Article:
|LA Phil Music Director Gustavo Dudamel.|
Holler for Mahler, Mozart and more
By Ed Rampell
When it comes to L.A. Philharmonic's sprawling new season, it seems fitting to paraphrase Hamlet: “There are more things in heaven and earth, concertgoer, than are dreamt of in your philosophy.”
From a full stage production of Don Giovanni, all of Gustav Mahler's symphonies, the Piatigorsky Cello Festival and the world premiere of two operas, plus much more, the 2011/2012 season may be the L.A. Phil's greatest season ever.
Last night the season kicked off at the world-renowned Walt Disney Concert Hall in downtown Los Angeles with a trio of jazzy George Gershwin classics -- Rhapsody in Blue, An American in Paris and Cuban Overture. Legendary multiple-Grammy Award winning composer and the L.A. Philharmonic's Creative Chair for Jazz Herbie Hancock tickled the ivories under the able baton of that 30-year-old wunderkind, Gustavo Dudamel, who returns for his third season as L.A. Phil’s Music Director.
The WDCH 2011/2012 season highlights include:
A special Halloween screening on Oct. 30 of a German Expressionist masterpiece and trendsetting horror movie, the 1919 silent film, The Cabinet of Dr. Caligari, accompanied by a live, improvised soundtrack performed by organist Clark Wilson, who has scored many silent pictures, including Fritz Lang’s Metropolis. Nicknamed "The French Fries," the Walt Disney Concert Hall organ has 6,134 pipes that range in size from 800 pounds, 32' to a quarter inch long; 61-note manual keyboards; and 32-note pedal boards...it’s enough to wake a murderous, hypnotized somnambulist up!
After offering his signature Beethoven, plus a world premiere composed by Anders Hillborg, in late November, in early December former L.A. Phil Music Director Esa-Pekka Salonen will conduct the world premiere of the late Soviet composer Dmitri Shostakovich’s opera, Orango. Reportedly the story about the corporate media and a human-ape creature, Orango is directed by Peter Sellars, who previously collaborated with John Adams on topical operas, such as Nixon in China and The Death of Klinghoffer.
In celebration of Mahler's 150th birthday anniversary, from Jan. 13 to Feb. 5 “The Mahler Project” -- featuring all of Mahler’s 10 symphonies, plus other works by the Austrian composer – will be performed by the Los Angeles Philharmonic and the Simón Bolívar Symphony Orchestra of Venezuela. The series kicks off with Mahler’s Symphony No. 4 and his Songs of a Wayfarer, with Dudamel conducting baritone Thomas Hampson and soprano Miah Persson. From there you can get all the Mahler your ears desire (or finances can afford) at what many consider the world's greatest acoustic venue. However, please note that due to the size of production, the Mahler Project’s crown jewel takes place Feb. 4 at L.A.’s Shrine Auditorium, where the Simón Bolívar Symphony Orchestra and L.A. Phil team up, literally, with hundreds of singers to present Mahler’s much vaunted Symphony No. 8, "Symphony of a Thousand." This massive effort to perform all of Mahler's symphonies in such a short time may very well be one of the greatest feats in Los Angeles' musical history. It will certainly be one of Dudamel's defining career efforts.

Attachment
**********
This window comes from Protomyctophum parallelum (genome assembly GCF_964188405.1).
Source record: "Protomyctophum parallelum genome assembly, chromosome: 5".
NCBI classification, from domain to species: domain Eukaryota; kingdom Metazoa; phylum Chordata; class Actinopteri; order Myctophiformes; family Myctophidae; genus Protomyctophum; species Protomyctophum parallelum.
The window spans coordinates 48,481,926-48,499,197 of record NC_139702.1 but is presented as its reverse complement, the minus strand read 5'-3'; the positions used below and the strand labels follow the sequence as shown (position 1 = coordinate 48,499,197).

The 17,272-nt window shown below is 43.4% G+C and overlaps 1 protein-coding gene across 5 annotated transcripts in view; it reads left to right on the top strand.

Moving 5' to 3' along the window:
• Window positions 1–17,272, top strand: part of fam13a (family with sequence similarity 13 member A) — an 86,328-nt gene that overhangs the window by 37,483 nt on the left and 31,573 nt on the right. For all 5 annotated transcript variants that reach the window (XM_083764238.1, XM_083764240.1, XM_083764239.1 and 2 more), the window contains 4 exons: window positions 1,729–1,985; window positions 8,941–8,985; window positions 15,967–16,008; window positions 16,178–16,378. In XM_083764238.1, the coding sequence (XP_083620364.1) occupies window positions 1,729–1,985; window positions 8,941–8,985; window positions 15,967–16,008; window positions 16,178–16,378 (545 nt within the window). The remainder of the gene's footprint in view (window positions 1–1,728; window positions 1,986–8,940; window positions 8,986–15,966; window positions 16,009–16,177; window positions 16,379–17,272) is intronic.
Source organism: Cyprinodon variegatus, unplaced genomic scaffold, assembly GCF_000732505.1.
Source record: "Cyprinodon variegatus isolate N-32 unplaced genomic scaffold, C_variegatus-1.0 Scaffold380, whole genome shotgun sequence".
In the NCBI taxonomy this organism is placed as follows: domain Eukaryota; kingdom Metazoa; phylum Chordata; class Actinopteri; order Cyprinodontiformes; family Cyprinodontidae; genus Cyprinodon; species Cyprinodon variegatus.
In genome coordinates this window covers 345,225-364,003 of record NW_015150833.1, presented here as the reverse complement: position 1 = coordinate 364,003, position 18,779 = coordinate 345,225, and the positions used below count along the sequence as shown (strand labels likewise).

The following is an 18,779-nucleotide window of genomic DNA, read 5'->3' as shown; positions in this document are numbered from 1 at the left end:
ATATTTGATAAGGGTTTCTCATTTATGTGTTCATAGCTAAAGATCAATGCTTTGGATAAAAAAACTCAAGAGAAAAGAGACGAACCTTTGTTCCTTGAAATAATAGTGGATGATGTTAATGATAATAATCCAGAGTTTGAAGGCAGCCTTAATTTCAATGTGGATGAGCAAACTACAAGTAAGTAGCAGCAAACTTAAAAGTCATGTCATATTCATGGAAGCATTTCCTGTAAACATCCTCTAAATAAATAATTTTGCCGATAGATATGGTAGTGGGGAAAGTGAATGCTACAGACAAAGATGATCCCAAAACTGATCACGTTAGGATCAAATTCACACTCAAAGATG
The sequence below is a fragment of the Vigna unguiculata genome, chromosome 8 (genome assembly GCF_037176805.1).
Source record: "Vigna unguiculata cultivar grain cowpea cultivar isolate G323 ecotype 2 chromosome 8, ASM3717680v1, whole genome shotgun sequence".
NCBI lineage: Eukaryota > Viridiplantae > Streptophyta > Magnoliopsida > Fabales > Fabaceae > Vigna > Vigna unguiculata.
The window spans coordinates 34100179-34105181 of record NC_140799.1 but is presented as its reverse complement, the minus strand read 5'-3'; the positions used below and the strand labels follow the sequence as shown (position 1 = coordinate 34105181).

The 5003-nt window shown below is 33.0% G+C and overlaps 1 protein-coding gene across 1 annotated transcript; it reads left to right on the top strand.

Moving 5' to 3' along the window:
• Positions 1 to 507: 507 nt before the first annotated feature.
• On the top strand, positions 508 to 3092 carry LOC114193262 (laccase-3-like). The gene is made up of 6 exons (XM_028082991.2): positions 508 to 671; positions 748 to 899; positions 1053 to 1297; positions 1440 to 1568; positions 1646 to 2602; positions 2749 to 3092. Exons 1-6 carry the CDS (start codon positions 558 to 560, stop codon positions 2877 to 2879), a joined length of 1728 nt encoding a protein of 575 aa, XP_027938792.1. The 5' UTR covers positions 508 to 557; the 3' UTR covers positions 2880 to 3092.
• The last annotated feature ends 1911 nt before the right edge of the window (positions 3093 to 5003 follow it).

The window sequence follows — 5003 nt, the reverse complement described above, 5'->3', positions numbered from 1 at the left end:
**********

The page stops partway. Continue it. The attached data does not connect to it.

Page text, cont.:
April 5-7 L.A. Philharmonic Creative Chair John Adams conducts the West Coast premiere of minimalist composer Philip Glass’ Symphony No. 9, which the L.A. Phil co-commissioned.
If hearing Glass sounds like something crystal cool, crystal cool, crystal cool, just wait until May when Dudamel conducts Wolfgang Amadeus Mozart’s immortal opera, Don Giovanni, with set designs by none other than Frank Gehry, the imaginative architect who created the Disney Concert Hall’s wavy gravy design. These are already the hottest tickets of the season.
Finally L.A. Phil’s 2011/2012 season closes with a bang: Dudamel will conduct the world premiere of Adams’ vocal work, The Gospel According to the Other Mary, which will run May 31-June 3. In what might be described as Gabriel Garcia Marquez meets the Bible, The Gospel According to the Other Mary mixes New Testament Stories, Latin poetry and a combination of other materials, creating a magical realist take on social justice.
Throughout L.A. Phil’s eclectic season works by Hector Berlioz, Felix Mendelssohn, Franz Schubert, Jean Sibelius, Edvard Grieg, John Cage, Billie Holiday, etc., will also be played, as will holiday favorites, such as Handel’s Messiah. World renowned pianist Lang Lang, violinist Joshua Bell, guitarist Paco de Lucia, the greatly influential Steve Reich, singer-songwriter Judy Collins and Broadway crooner Elaine Stritch in a rare (and what may be her last) West Coast appearance, are among the solo artists who are also scheduled to take the Disney Concert Hall’s stage during this season’s hectic cavalcade of sound fury – and fun.
The Boston Symphony Orchestra, Seoul Philharmonic and New York Philharmonic will also perform at WDCH this season.
Lastly, if this sounds great to you, you may want to order your subscription(s) through one of the LA Phil's best kept secrets, Walt Disney Concert Hall's Priority Seating Office. Catering to exclusive patrons, the office can offer you priority seating, free ticket exchange, free ticket replacements, a money back guarantee, free parking, free comp tickets, no taxes and a slew of other benefits not offered anywhere else. You can contact the office at the unpublished number, 323-850-2049. If you are polite and act like you are in the know when you ask for your "representative," they will most likely hook you up (mornings are better).
For more information see: www.laphil.com.